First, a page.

4 years ago

Smaller ungulates are first to incur imminent extirpation from an African protected area

It is commonly assumed that larger species are more vulnerable to extinction because of their low population densities and slow time to recover from setbacks. We report that, contrary to this expectation, it is the smaller ungulate species that first reached the brink of local extirpation within a 950km2 fenced protected area, the Hluhluwe-iMfolozi Park. Moreover, earlier records show that most of these species had formerly been extremely common within the park region. Neither habitat change, competition for resources or exposure to predation provided a consistent sole explanation for the drastic population crashes shown by five smaller ungulate species (body mass 10–45kg). We suggest that smaller species can be more vulnerable to local extinction as a consequence of their narrower habitat occupation and hence restricted spatial distribution. Nevertheless all of the threatened species thrive widely outside the protected area. Our findings show that smaller rather than larger species can be most at risk of local extirpation when confined within protected areas. Hence more attention needs to be given to conserving such species within broader regional landscapes.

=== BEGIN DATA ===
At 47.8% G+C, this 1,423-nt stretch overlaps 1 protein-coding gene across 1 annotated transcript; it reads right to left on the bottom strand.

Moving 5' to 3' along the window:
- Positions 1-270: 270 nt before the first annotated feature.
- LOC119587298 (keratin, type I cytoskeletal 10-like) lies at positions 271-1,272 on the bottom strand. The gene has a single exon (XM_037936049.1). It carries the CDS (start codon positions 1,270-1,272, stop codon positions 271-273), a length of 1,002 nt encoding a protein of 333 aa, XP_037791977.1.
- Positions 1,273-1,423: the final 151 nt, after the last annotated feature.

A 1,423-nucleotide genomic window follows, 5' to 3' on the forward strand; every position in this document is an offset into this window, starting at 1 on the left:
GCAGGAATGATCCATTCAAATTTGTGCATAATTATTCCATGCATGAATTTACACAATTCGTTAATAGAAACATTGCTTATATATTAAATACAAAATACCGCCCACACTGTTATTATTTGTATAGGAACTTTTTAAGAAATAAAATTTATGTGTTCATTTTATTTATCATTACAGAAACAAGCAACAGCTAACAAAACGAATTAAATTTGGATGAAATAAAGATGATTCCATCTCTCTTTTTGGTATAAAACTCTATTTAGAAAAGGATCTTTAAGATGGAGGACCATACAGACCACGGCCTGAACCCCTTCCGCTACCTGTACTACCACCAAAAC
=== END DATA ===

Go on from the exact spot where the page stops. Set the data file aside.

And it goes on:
Publisher URL: www.sciencedirect.com/science

DOI: S0006320717306456

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